• CNA Financial Corp.
  • XL Group PLC
  • Lloyd’s of London

A notable example of surplus lines insurance that consumers might purchase is flood insurance. Lloyd’s offers this type of insurance through the Natural Catastrophe Insurance Program, providing an alternative to the Federal Emergency Management Agency’s (FEMA) flood insurance. Consumers who find FEMA’s insurance too expensive might find more affordable policies through surplus lines insurance. However, surplus lines insurance is often more expensive than regular insurance because it covers unusual or higher-than-usual risks that other insurers won’t approach.

Related Terms: insurance, surplus lines insurer, non-admitted insurer, property coverage.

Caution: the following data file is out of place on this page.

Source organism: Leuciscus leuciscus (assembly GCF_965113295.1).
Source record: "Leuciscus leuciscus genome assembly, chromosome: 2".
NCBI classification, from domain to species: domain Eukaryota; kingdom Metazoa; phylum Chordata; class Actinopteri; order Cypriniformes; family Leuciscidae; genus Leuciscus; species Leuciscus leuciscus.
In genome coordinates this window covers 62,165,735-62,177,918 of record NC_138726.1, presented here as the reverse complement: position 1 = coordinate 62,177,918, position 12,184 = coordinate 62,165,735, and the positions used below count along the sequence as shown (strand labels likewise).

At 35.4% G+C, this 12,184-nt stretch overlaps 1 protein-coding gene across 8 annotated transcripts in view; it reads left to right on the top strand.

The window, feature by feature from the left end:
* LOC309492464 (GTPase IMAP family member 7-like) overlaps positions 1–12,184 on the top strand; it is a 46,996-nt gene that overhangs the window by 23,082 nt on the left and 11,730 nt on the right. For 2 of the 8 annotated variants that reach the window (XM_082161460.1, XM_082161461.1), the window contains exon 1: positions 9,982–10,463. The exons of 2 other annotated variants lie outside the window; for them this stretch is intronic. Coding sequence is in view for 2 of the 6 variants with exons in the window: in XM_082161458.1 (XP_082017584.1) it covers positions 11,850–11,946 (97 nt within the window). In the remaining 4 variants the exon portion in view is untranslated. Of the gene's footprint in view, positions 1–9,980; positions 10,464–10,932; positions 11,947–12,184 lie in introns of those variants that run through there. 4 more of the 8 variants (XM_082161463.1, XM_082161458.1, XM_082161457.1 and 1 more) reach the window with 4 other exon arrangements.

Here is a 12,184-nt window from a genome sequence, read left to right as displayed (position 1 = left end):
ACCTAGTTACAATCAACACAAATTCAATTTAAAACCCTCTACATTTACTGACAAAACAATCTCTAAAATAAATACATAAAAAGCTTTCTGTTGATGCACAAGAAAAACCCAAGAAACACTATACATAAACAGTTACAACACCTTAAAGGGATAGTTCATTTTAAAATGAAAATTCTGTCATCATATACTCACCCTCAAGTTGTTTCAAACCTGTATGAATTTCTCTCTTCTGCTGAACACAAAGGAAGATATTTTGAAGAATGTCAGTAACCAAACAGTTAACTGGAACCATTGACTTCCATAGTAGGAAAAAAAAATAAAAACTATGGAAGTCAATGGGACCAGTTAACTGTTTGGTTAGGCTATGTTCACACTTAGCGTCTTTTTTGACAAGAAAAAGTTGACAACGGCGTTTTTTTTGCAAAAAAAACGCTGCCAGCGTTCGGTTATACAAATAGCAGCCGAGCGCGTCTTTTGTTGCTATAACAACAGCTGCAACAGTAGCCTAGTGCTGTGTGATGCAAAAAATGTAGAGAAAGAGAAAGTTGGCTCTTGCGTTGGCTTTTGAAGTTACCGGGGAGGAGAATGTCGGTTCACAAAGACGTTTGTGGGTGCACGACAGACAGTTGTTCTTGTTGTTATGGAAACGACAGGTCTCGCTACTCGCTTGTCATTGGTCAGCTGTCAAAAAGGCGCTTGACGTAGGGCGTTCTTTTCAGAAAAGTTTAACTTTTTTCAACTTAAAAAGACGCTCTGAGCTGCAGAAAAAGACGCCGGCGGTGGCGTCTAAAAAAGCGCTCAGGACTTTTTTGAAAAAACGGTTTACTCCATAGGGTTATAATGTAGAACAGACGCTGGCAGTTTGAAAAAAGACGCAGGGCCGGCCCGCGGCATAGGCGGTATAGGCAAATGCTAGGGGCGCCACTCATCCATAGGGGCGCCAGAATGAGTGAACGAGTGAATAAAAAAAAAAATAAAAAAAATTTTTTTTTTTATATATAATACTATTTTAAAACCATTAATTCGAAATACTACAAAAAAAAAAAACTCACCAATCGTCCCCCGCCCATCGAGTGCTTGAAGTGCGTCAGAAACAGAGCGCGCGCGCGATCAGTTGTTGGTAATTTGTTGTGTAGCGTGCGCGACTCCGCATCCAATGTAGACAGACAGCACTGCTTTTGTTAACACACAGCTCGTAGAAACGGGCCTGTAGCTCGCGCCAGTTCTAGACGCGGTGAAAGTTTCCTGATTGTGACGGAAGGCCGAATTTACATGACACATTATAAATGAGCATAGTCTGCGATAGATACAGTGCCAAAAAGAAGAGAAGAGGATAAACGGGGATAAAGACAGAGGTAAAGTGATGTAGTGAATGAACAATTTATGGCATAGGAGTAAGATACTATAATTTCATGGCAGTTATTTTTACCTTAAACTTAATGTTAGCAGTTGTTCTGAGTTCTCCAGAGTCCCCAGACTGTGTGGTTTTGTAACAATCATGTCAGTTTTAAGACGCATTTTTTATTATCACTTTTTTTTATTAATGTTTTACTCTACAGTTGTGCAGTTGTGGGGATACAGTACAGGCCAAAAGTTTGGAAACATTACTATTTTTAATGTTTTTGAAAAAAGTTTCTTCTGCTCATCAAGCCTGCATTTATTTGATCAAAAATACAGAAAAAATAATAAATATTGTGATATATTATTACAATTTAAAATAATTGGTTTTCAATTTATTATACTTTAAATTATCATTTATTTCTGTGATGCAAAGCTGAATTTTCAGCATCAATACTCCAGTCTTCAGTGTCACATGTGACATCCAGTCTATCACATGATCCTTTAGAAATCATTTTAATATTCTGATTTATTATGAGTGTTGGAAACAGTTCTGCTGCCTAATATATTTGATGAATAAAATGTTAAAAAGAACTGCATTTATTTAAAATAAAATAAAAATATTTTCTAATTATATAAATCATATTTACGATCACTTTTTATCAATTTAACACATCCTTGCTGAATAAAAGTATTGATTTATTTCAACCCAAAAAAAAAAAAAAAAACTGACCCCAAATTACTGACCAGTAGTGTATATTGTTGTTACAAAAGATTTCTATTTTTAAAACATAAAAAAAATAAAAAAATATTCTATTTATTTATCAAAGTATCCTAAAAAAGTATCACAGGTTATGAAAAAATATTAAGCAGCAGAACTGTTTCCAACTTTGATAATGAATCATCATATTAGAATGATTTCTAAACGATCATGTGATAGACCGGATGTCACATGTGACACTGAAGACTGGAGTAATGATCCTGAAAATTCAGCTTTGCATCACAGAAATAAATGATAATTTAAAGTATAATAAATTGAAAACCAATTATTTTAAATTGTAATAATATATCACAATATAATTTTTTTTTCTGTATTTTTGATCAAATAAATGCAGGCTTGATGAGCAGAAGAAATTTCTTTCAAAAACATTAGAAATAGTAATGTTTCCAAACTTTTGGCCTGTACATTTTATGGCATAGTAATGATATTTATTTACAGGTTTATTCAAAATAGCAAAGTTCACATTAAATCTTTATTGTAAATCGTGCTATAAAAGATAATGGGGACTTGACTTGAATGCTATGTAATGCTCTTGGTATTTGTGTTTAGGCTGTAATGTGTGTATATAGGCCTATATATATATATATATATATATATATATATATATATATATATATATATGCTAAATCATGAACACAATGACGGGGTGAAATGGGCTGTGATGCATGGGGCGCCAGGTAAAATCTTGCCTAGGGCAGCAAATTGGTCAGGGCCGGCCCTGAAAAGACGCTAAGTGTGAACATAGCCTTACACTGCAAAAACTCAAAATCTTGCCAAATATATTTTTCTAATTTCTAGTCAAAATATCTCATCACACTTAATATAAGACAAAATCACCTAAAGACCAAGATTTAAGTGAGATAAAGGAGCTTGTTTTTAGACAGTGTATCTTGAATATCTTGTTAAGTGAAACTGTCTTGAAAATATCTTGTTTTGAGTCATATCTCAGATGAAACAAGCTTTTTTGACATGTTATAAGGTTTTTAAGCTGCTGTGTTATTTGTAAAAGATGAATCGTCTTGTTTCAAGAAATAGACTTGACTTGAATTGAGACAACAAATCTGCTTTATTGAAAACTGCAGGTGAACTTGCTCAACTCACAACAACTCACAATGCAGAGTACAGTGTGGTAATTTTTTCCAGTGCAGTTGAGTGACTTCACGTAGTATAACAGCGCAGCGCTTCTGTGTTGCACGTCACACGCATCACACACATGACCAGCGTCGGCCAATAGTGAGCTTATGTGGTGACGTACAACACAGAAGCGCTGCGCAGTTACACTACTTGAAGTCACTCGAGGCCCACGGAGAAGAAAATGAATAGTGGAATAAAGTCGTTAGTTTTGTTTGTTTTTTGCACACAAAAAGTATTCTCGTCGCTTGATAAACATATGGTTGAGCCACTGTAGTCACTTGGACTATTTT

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--- primaryColor: 'rgb(121, 82, 179)' secondaryColor: '#DDDDDD' textColor: black shuffle_questions: true --- ## What is the main purpose of creating a white list in a business or financial context? - [ ] To block certain parties from participating - [ ] To exclude certain entities from a process - [x] To authorize or approve specific entities for certain actions - [ ] To establish tax shelters ## What does a white list typically include in financial operations? - [ ] Unauthorized employees - [ ] High-risk customers - [x] Approved vendors or clients - [ ] All stakeholders ## In terms of cybersecurity, what is a white list used for? - [ ] Identifying malware - [ ] Blocking unapproved software - [x] Allowing specific programs or IP addresses to access a system - [ ] Detecting intrusions ## Which industry often uses white lists to comply with regulations? - [ ] Fashion industry - [ ] Entertainment industry - [x] Financial industry - [ ] Tourism industry ## How does white listing differ from black listing? - [ ] It excludes all activities - [ ] It allows previously restricted activities - [x] It includes only approved entities or actions - [ ] It applies to everything and everyone ## What is a common consequence of implementing a white list in a corporate environment? - [ ] Greater operational downtime - [ ] Lower security standards - [x] Enhanced control over processes and interactions - [ ] Increased unauthorized access ## Which regulation may require financial institutions to use white lists for compliance? - [ ] Entertainment Law - [ ] Environmental Protection Act - [ ] Fair Labor Standards Act - [x] Anti-Money Laundering (AML) laws ## What role do white lists play in customer vetting? - [ ] They centralize client information storage - [x] They identify trusted clients who meet predefined criteria - [ ] They red-flag suspicious activities - [ ] They automate client services without checks ## What does the term "application white listing" relate to in IT? - [x] Only allowing approved software to run on a system - [ ] Blocking all software installation - [ ] Allowing any software by default - [ ] Running periodic system audits ## Why would a processor-based system use white listing? - [ ] To automatically delete junk files - [ ] To increase system speed without restrictions - [x] To ensure only verified and trusted processes are executed - [ ] To prevent software updates